PHILADELPHIA • Tiger Woods' comeback season has gone better than he could have dared hope 17 months ago, when he had his fourth operation to repair a debilitated back.
There have been brilliant late charges up the leaderboard, five top-six finishes and a riveting last day of the PGA Championship, when he shot his lowest final round ever in a Major, sending the galleries into a frenzy as he finished second behind Brooks Koepka.
But victory has eluded him for several reasons: accuracy off the tee, sluggish first rounds and, perhaps most vexing, wayward putting.
So before this week's BMW Championship, Woods found an old friend in the back of his car, the Scotty Cameron putter that he had used for 13 of his 14 Major championship wins.
With the 19-year-old putter in his hands, he turned into the Woods of old in Thursday's sweltering first round, the third of four FedExCup play-off events.
He made several long putts and covered his first nine holes at Philadelphia's Aronimink Golf Club in 29 strokes, his lowest nine-hole total in a PGA Tour event in 11 years, and finished tied with Rory McIlroy for the lead with an eight-under 62.
"I've been monkeying around with it (his putter) at home in the backyard through the summer. It just never felt right, but it feels good (now)," said the 42-year-old, who managed an eagle and seven birdies, his only hiccup being a late bogey on his back nine.
Strokes in which Tiger Woods covered his opening nine holes at the BMW Championship, his lowest in a PGA Tour event in 11 years.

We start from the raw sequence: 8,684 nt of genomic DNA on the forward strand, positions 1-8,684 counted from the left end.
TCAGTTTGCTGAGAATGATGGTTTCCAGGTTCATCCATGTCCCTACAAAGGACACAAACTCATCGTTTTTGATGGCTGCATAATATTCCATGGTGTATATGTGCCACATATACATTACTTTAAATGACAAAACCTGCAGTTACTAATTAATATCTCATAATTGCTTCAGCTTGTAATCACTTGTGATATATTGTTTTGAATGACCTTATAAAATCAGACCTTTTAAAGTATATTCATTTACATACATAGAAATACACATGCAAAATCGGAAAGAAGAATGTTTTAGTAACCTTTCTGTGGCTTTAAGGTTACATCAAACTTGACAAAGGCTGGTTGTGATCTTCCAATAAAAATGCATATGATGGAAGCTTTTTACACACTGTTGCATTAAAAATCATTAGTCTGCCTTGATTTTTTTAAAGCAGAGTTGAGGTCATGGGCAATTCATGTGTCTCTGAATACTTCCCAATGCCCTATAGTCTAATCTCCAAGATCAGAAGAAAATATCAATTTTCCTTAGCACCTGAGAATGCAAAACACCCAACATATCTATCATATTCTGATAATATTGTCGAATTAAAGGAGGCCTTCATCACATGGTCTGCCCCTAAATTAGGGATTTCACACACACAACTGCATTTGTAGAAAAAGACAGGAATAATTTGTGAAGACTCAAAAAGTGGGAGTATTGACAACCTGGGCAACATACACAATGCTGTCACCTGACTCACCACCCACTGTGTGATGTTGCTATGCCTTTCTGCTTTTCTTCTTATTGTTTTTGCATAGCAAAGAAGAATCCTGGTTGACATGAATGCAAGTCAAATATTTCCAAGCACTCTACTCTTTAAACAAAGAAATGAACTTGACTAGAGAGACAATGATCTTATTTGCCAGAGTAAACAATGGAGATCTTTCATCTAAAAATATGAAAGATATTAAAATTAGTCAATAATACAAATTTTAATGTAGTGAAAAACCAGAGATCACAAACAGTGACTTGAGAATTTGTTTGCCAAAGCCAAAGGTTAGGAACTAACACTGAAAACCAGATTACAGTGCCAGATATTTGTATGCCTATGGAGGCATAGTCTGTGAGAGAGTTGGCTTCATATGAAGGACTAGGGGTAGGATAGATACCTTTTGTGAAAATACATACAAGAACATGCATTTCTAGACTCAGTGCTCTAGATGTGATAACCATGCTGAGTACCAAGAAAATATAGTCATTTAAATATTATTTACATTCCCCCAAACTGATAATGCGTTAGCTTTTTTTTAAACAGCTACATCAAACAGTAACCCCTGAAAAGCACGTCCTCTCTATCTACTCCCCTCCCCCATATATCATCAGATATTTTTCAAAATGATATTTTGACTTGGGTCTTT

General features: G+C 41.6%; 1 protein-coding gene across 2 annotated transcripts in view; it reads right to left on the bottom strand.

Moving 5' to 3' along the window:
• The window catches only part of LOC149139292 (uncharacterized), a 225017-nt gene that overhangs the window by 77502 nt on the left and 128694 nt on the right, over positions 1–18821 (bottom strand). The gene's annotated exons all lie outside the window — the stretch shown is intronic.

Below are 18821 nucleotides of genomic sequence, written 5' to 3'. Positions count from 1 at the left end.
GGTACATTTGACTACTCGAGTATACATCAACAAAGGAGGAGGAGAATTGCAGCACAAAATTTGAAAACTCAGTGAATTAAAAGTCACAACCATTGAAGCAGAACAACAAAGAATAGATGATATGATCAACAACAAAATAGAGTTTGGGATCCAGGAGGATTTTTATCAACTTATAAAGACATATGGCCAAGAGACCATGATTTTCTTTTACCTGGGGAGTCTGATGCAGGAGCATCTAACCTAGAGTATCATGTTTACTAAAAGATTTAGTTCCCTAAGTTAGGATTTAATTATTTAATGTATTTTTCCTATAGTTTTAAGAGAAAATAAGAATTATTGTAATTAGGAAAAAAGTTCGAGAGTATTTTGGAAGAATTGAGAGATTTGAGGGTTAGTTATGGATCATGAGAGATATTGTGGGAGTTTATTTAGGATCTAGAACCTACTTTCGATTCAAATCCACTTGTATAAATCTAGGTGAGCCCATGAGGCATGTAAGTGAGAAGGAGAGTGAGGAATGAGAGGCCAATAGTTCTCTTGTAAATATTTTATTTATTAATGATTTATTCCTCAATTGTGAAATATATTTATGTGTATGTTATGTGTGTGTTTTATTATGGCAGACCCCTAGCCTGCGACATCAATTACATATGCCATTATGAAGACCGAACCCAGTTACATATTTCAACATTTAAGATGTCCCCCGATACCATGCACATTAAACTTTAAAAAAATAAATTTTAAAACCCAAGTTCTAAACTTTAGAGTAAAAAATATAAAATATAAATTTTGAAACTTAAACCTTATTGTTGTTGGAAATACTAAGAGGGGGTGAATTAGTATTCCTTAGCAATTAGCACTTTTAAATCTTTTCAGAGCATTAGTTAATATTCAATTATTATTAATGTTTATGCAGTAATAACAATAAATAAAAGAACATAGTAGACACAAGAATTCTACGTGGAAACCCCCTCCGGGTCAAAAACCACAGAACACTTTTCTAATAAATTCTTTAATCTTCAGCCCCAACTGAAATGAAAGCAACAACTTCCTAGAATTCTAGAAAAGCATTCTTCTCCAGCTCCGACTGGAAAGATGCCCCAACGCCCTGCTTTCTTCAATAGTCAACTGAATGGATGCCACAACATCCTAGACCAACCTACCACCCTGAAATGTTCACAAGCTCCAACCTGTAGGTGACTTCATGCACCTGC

"I know the release point and I know how it swings and my body morphs into a position where it understands where it needs to be to release the putter, because I've hit hundreds of millions of putts with that thing."
It was his lowest round relative to par this year, and the first time he has held a share of the lead after a round since the second day of the 2015 Wyndham Championship.
It was also the sixth time in his career he has recorded nine holes in 29 or better, and on four of those five prior occasions, he had gone on to win. In the other 45 PGA Tour events this year, players holding at least a share of the first-round lead have gone on to win nine times.
McIlroy, who played a nine-hole practice round with Woods on Tuesday, had been a shot clear of the American at nine under after 15 holes when Woods headed for the clubhouse.
The Ulsterman parred his 15th but three-putted for bogey on the next two holes before a consolation birdie at the last.
"What was worse was just not giving myself a better chance to shoot the 59," he said.
"I can accept a bogey on a hole like on the eighth (17th) hole and the bogey on the seventh wasn't good, but you don't get many opportunities to break 60 and today was one of them and I didn't capitalise."
American Xander Schauffele, who hopes to secure the last spot on the US Ryder Cup team, was third after a 63, while Rickie Fowler, who played alongside Woods, returned from injury to shoot a 65. Bryson DeChambeau, a winner in the past two weeks, opened with a 67.
Woods credited his fast start to skipping the pro-am. Instead of enduring a long round with amateur partners in scorching heat, he put in time at the gym, received some physical therapy and spent hours off his feet watching US Open tennis coverage.
NYTIMES, AGENCE FRANCE-PRESSE, REUTERS
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